Flow, on the other hand, is responsible for the continuousness or ongoingness of motions. Without any Flow Effort, movement must be contained in a single initiation and action, which is why there are specific names for the Flow-less Action configurations of Effort. In general it is very difficult to remove Flow from much movement, and so a full analysis of Effort will typically need to go beyond the Effort Actions.
While the Body category primarily develops connections within the body and the body/space intent, the way the body changes shape during movement is further experienced and analyzed through the Shape category. It is important to remember that all categories are related, and Shape is often an integrating factor for combining the categories into meaningful movement.
There are several subcategories in Shape:
- "Shape Forms" describe static shapes that the body takes, such as Wall-like, Ball-like, and Pin-like.
- "Modes of Shape Change" describe the way the body is interacting with and the relationship the body has to the environment. There are three Modes of Shape Change:
- Shape Flow: Representing a relationship of the body to itself. This could be amoebic movement or could be mundane habitual actions, like shrugging, shivering, rubbing an injured shoulder, etc.
- Directional: Representing a relationship where the body is directed toward some part of the environment. It is divided further into Spoke-like (punching, pointing, etc.) and Arc-like (swinging a tennis racket, painting a fence)
- Carving: Representing a relationship where the body is actively and three dimensionally interacting with the volume of the environment. Examples include kneading bread dough, wringing out a towel, avoiding laser-beams or miming the shape of an imaginary object. In some cases, and historically, this is referred to as Shaping, though many practitioners feel that all three Modes of Shape Change are "shaping" in some way, and that the term is thus ambiguous and overloaded.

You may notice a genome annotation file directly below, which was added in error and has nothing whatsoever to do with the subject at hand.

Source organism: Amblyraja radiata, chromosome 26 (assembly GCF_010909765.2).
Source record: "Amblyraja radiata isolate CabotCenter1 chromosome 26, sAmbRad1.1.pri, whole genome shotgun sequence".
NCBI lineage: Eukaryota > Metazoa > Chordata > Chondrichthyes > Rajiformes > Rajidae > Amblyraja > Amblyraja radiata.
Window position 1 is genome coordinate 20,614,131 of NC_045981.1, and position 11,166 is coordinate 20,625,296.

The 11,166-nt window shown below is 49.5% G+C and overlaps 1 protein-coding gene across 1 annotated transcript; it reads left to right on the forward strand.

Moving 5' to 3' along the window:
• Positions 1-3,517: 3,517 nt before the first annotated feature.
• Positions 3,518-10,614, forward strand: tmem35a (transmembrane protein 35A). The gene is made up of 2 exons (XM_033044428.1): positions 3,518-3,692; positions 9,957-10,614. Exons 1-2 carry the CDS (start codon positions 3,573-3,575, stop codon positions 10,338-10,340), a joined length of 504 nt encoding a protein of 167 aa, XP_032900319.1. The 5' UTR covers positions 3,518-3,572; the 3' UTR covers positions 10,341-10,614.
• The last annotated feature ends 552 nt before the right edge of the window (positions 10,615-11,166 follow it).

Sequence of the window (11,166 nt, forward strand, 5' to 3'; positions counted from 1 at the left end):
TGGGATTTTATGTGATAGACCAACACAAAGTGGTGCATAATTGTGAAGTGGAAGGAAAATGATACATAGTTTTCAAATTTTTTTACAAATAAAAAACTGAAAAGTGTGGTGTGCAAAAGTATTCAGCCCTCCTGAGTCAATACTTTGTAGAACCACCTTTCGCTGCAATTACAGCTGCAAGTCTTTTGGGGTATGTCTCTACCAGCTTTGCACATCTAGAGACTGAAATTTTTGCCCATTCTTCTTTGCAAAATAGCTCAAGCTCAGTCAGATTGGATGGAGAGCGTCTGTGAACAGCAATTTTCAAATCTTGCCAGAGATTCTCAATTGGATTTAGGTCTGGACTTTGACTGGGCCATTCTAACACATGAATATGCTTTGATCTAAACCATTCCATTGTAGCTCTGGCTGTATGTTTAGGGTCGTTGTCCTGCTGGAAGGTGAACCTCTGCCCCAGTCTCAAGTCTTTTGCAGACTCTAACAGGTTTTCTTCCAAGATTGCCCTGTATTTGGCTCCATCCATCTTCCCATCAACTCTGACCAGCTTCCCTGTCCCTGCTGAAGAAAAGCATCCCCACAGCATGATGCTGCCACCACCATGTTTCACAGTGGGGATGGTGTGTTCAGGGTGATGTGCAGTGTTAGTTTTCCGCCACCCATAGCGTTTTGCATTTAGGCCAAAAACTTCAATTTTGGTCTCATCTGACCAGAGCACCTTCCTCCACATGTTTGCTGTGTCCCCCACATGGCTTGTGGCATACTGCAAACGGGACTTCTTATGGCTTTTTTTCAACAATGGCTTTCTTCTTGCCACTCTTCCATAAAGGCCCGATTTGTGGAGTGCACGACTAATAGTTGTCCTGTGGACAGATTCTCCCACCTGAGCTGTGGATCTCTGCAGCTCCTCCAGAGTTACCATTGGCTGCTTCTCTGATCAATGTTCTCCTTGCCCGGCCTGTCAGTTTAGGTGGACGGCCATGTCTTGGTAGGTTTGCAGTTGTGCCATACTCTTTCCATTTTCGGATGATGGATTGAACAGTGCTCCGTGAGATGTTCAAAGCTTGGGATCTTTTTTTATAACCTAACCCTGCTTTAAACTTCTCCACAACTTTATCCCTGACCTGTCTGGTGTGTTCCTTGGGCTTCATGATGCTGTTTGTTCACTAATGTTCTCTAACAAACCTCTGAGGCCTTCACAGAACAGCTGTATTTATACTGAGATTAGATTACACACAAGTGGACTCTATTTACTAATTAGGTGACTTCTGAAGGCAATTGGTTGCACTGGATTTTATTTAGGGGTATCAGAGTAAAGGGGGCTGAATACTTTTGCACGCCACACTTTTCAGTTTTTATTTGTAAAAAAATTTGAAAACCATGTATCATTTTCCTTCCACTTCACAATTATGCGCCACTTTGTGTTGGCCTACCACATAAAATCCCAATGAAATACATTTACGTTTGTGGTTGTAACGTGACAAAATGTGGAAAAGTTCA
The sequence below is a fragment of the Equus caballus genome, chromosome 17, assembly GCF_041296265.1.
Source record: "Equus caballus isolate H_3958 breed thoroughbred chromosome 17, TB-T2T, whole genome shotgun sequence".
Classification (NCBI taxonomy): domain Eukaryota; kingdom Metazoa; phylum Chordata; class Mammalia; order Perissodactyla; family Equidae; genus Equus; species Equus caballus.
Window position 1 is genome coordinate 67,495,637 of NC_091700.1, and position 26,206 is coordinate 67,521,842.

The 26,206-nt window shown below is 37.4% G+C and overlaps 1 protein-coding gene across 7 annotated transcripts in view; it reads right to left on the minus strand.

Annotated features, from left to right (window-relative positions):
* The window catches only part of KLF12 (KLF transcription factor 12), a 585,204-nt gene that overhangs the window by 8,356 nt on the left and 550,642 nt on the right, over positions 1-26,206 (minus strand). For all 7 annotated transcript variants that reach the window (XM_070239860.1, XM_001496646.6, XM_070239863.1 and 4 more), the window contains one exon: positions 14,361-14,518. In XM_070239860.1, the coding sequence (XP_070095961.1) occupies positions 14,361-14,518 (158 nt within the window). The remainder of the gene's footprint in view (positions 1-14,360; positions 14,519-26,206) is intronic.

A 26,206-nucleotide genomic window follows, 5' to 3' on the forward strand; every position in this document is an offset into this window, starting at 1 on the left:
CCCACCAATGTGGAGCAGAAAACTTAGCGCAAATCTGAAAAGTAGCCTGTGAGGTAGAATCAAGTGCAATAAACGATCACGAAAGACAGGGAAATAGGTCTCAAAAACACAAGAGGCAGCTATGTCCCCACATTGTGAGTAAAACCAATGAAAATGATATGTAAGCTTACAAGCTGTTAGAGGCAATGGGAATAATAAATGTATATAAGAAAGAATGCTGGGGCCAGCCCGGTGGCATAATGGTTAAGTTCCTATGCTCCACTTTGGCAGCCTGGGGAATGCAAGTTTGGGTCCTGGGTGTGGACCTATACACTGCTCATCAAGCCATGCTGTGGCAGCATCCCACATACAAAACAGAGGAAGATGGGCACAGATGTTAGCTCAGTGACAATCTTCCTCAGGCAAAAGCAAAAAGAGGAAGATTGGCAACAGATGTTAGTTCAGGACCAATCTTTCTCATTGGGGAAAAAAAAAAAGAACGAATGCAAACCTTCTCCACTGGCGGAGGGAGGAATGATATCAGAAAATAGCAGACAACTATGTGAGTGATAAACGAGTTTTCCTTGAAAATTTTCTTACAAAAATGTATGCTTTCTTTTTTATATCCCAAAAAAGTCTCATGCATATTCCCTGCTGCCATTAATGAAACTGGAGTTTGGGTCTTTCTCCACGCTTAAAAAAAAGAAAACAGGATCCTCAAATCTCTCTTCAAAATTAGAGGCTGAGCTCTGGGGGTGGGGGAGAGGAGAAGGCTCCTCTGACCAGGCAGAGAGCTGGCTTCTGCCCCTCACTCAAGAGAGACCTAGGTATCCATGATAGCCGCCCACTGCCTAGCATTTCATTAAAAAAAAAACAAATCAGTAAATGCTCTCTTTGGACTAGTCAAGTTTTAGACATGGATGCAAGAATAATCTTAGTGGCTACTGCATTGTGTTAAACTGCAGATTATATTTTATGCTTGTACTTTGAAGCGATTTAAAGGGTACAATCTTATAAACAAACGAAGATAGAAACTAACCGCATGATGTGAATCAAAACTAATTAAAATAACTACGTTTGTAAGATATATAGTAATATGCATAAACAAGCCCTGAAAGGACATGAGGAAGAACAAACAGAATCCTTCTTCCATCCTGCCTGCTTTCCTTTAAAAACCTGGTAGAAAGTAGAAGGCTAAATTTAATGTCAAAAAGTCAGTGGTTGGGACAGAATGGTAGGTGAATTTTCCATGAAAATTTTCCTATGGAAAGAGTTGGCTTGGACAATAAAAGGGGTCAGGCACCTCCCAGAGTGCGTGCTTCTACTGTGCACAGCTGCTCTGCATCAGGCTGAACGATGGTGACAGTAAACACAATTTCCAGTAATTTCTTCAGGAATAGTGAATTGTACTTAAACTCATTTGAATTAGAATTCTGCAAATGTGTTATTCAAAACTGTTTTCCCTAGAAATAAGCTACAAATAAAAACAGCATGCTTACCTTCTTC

- "Shape Qualities" describe the way the body is changing (in an active way) toward some point in space. In the simplest form, this describes whether the body is currently Opening (growing larger with more extension) or Closing (growing smaller with more flexion). There are more specific terms - Rising, Sinking, Spreading, Enclosing, Advancing, and Retreating, which refer to specific dimensions of spatial orientations.
- "Shape Flow Support" describes the way the torso (primarily) can change in shape to support movements in the rest of the body. It is often referred to as something which is present or absent, though there are more refined descriptors.
The majority of the Shape category was not developed during Laban's life, but added later by his followers. Warren Lamb was instrumental in creating a significant amount of the theoretical structure for understanding this category.
One of Laban's primary contributions to Laban Movement Analysis (LMA) are his theories of Space. This category involves motion in connection with the environment, and with spatial patterns, pathways, and lines of spatial tension. Laban described a complex system of geometry based on crystalline forms, Platonic solids, and the structure of the human body. He felt that there were ways of organizing and moving in space that were specifically harmonious, in the same sense as music can be harmonious. Some combinations and organizations were more theoretically and aesthetically pleasing. As with music, Space Harmony sometimes takes the form of set 'scales' of movement within geometric forms. These scales can be practiced in order to refine the range of movement and reveal individual movement preferences. The abstract and theoretical depth of this part of the system is often considered to be much greater than the rest of the system. In practical terms, there is much of the Space category that does not specifically contribute to the ideas of Space Harmony.
This category also describes and notates choices which refer specifically to space, paying attention to:
- Kinesphere: the area that the body is moving within and how the mover is paying attention to it.
- Spatial Intention: the directions or points in space that the mover is identifying or using.
- Geometrical observations of where the movement is being done, in terms of emphasis of directions, places in space, planar movement, etc.
The Space category is currently under continuing development, more so since exploration of non-Euclidian geometry and physics has evolved.